Abdominoplasty and Seroma?

I had Abdominoplasty 4 weeks ago and for 14 days had about 100 cc's per day in my drainage tube. It reduced to 50 cc's per day during the 3rd week. On day 24 I had a stabbing pain and some stiches had opened. I saw my Dr. immediately. He concluded that the drainage tube may have moved and removed it. That was 5 days ago and today is the first time I can go in to have the fluid removed. My stomach has a huge bulge and I am very concerned. Any opinions on much longer this will go on? Hana

Doctor Answers 6

Seroma after tummy tuck

Seromas may occur after tummy tuck.  Once it is aspirated and possibly the drain replaced, it will go on to resolve.  Sometimes, more than one aspiration procedure is necessary.  It is impossible to predict how long it will take for this to resolve but, rest assured that it will ultimately go on to heal.

New York Plastic Surgeon
5.0 out of 5 stars 39 reviews

Seroma following an abdominoplasty

If you have a  bulge at 5 weeks after your surgery it is either, a seroma, a hematoma, residual fat or muscle bulge.  Your plastic surgeon is in the best position to help decide what the problem is and how to correct it.  If the fluid keeps collecting then a drainage tube may have to be re-inserted.  

Jeffrey Zwiren, MD
Atlanta Plastic Surgeon
4.5 out of 5 stars 19 reviews

Abdominoplasty With Post Op Swelling = Seroma

The swelling you are experiencing in your abdomen at about 4 weeks after an abdominoplasty means you have a seroma, a collection of fluid so great that it overwhelms the lymphatic vessels present on your rectus muscles.  This collection of fluid accumulates and forms a bulge.  If this fluid reaccumulates more than once, then in my practice, I use a small indwelling catherer known as a Seromacath which is then hooked to a standard JP bulb.  This catherer system keeps the fluid level down to allow your lymphaatics to drain away fluid and allow the seroma pocket to scar shut.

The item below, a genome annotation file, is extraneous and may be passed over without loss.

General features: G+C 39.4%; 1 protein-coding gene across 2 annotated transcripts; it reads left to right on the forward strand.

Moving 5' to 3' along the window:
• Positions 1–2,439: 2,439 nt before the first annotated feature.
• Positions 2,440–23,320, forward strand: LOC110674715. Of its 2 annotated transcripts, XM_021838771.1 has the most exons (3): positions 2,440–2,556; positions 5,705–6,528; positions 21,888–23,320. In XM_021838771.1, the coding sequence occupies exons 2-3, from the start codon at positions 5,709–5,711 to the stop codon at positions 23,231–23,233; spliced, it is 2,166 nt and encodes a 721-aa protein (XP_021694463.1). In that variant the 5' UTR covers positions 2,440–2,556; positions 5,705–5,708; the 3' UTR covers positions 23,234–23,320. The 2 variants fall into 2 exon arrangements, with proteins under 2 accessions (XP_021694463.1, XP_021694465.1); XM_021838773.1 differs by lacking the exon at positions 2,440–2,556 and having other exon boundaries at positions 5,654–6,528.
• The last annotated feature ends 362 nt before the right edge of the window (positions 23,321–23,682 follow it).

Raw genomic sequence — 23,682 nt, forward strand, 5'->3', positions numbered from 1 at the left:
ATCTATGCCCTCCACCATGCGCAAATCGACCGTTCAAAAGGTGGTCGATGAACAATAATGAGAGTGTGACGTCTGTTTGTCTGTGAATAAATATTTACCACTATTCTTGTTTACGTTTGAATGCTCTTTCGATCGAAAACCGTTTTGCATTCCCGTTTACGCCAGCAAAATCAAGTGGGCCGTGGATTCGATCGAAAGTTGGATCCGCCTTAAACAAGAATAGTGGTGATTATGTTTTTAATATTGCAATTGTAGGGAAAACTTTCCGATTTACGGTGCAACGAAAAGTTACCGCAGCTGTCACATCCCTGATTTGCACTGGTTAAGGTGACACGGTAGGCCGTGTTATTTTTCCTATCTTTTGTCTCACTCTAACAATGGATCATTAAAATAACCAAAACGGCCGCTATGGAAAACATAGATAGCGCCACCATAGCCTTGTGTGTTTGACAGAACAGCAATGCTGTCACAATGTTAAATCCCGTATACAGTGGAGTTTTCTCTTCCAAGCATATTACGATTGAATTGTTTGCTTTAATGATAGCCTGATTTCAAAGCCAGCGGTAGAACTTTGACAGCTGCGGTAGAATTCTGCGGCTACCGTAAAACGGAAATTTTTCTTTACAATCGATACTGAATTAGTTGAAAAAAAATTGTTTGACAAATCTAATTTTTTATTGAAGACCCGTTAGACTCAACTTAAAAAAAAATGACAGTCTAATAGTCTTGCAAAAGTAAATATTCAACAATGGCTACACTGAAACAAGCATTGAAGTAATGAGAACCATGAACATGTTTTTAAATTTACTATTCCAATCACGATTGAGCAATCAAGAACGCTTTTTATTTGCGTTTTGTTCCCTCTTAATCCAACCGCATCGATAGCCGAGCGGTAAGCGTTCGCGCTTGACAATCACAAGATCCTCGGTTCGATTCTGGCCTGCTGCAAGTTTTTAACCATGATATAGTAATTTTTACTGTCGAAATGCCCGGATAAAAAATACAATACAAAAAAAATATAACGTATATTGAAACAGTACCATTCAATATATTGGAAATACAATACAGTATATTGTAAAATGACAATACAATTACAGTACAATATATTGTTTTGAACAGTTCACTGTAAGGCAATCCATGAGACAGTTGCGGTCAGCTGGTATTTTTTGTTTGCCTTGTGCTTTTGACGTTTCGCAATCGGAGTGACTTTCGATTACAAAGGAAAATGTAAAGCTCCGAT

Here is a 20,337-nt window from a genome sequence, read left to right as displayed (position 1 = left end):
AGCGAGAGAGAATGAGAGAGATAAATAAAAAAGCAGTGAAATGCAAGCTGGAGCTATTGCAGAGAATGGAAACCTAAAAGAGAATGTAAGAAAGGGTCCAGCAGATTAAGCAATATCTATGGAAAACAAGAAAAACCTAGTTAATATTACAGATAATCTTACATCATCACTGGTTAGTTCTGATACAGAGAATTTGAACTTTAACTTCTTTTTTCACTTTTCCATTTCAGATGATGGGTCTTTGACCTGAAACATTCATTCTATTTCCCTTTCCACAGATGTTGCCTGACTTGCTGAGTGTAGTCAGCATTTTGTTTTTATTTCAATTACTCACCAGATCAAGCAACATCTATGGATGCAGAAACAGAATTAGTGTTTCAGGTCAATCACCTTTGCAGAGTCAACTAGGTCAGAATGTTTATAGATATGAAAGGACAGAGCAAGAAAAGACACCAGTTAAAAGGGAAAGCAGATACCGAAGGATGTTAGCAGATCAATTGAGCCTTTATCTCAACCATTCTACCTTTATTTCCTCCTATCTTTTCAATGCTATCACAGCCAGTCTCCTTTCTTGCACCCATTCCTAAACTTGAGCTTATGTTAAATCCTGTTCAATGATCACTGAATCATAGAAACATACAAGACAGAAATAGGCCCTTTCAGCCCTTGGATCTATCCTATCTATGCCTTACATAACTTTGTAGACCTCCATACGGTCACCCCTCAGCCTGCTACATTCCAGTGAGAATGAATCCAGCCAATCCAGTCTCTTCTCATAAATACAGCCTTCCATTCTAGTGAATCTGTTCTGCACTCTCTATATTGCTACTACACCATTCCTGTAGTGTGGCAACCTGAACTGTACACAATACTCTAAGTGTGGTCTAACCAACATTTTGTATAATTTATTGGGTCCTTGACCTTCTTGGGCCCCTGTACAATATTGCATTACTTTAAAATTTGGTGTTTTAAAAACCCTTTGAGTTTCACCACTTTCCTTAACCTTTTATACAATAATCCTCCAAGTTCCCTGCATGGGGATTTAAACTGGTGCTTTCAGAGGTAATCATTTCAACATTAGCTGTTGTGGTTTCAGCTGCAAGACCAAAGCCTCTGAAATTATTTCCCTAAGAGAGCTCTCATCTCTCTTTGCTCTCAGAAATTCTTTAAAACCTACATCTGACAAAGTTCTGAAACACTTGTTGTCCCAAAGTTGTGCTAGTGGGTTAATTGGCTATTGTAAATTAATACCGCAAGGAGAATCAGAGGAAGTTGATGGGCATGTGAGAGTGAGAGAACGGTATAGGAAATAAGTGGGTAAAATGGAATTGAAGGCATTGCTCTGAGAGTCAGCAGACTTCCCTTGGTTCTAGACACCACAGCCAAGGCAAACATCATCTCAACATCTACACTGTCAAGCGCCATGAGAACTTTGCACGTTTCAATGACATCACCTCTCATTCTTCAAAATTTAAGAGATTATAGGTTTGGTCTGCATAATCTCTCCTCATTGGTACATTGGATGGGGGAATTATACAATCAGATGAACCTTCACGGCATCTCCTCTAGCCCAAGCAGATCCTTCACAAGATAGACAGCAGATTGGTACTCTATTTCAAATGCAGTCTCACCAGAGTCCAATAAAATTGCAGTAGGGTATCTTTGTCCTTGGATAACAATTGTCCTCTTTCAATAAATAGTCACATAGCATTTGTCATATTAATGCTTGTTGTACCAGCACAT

Each plastic surgeon has his or her own technique and I am sure your plastic surgeon will cure the problem ultimately.  Sorry you are going through this, but unfortunately, this is a known complication.

Tummy tuck seroma after four weeks, will it stop?

Seroma is not common after tummy tuck, and can depend on technique or other circumstances. Once developed, a seroma should be aspirated, and sometimes if the aspirations become frequent the drain replaced. Over time, all seromas will indeed resolve, though just how long is a guess. Stick with your surgeon and he will see you through.

Peter E. Johnson, MD
Chicago Plastic Surgeon
4.0 out of 5 stars 42 reviews


A seroma is a collection of swelling fluid and is relatively common after an abdominoplasty.  Usually the fluid will decrease over the first few weeks so that the drains can be removed and no fluid reaccumulates.  If the fluid does build up again after the drains are removed, as it may have in your case, then frequent aspirations (removal with a needle) is usually successful.  Only in rare instances is re-operation or referral to a radiologist necessary.  I know its frustrating but it is not possible to predict how long it will take to resolve this issue.  Work with your plastic surgeon and hopefully you will still end up with a nice result.

Richard Kofkoff, MD, FACS
Saint Louis Plastic Surgeon
5.0 out of 5 stars 81 reviews

Abdominoplasty and Seroma


From the sound of your description you have a seroma. Your surgeon will likely need to aspirate this or place another drain. He or she might consider sclerosing the cavity by adding betadine, tetracycline or alcohol which can encourage the tissues to seal and stop draining.If your surgeon is not familiar with the technique, you might be referred to an interventional radiologist. 

You are already outside the norm for time of drainage, any guess of future duration will be a guess.

Thanks for the question, best wishes for a more uneventful recovery.


Jourdan Gottlieb, MD
Seattle Plastic Surgeon
4.6 out of 5 stars 45 reviews

These answers are for educational purposes and should not be relied upon as a substitute for medical advice you may receive from your physician. If you have a medical emergency, please call 911. These answers do not constitute or initiate a patient/doctor relationship.